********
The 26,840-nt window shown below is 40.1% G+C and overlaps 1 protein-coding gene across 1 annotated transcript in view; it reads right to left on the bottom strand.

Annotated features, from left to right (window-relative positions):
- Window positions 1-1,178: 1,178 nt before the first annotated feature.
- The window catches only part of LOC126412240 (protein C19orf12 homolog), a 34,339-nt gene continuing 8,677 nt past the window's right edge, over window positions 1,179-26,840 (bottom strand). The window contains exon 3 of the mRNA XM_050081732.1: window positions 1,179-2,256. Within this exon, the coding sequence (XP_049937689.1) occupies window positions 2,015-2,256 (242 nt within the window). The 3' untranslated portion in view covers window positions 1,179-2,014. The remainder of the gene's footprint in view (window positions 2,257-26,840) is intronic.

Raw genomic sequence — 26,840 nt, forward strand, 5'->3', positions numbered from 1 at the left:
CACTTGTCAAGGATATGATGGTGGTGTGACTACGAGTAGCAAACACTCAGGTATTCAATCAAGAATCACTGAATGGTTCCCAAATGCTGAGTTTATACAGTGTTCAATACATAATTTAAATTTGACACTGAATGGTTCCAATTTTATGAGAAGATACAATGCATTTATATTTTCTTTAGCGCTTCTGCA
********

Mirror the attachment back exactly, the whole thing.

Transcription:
The 26,840-nt window shown below is 40.1% G+C and overlaps 1 protein-coding gene across 1 annotated transcript in view; it reads right to left on the bottom strand.

Annotated features, from left to right (window-relative positions):
- Window positions 1-1,178: 1,178 nt before the first annotated feature.
- The window catches only part of LOC126412240 (protein C19orf12 homolog), a 34,339-nt gene continuing 8,677 nt past the window's right edge, over window positions 1,179-26,840 (bottom strand). The window contains exon 3 of the mRNA XM_050081732.1: window positions 1,179-2,256. Within this exon, the coding sequence (XP_049937689.1) occupies window positions 2,015-2,256 (242 nt within the window). The 3' untranslated portion in view covers window positions 1,179-2,014. The remainder of the gene's footprint in view (window positions 2,257-26,840) is intronic.

Raw genomic sequence — 26,840 nt, forward strand, 5'->3', positions numbered from 1 at the left:
CACTTGTCAAGGATATGATGGTGGTGTGACTACGAGTAGCAAACACTCAGGTATTCAATCAAGAATCACTGAATGGTTCCCAAATGCTGAGTTTATACAGTGTTCAATACATAATTTAAATTTGACACTGAATGGTTCCAATTTTATGAGAAGATACAATGCATTTATATTTTCTTTAGCGCTTCTGCA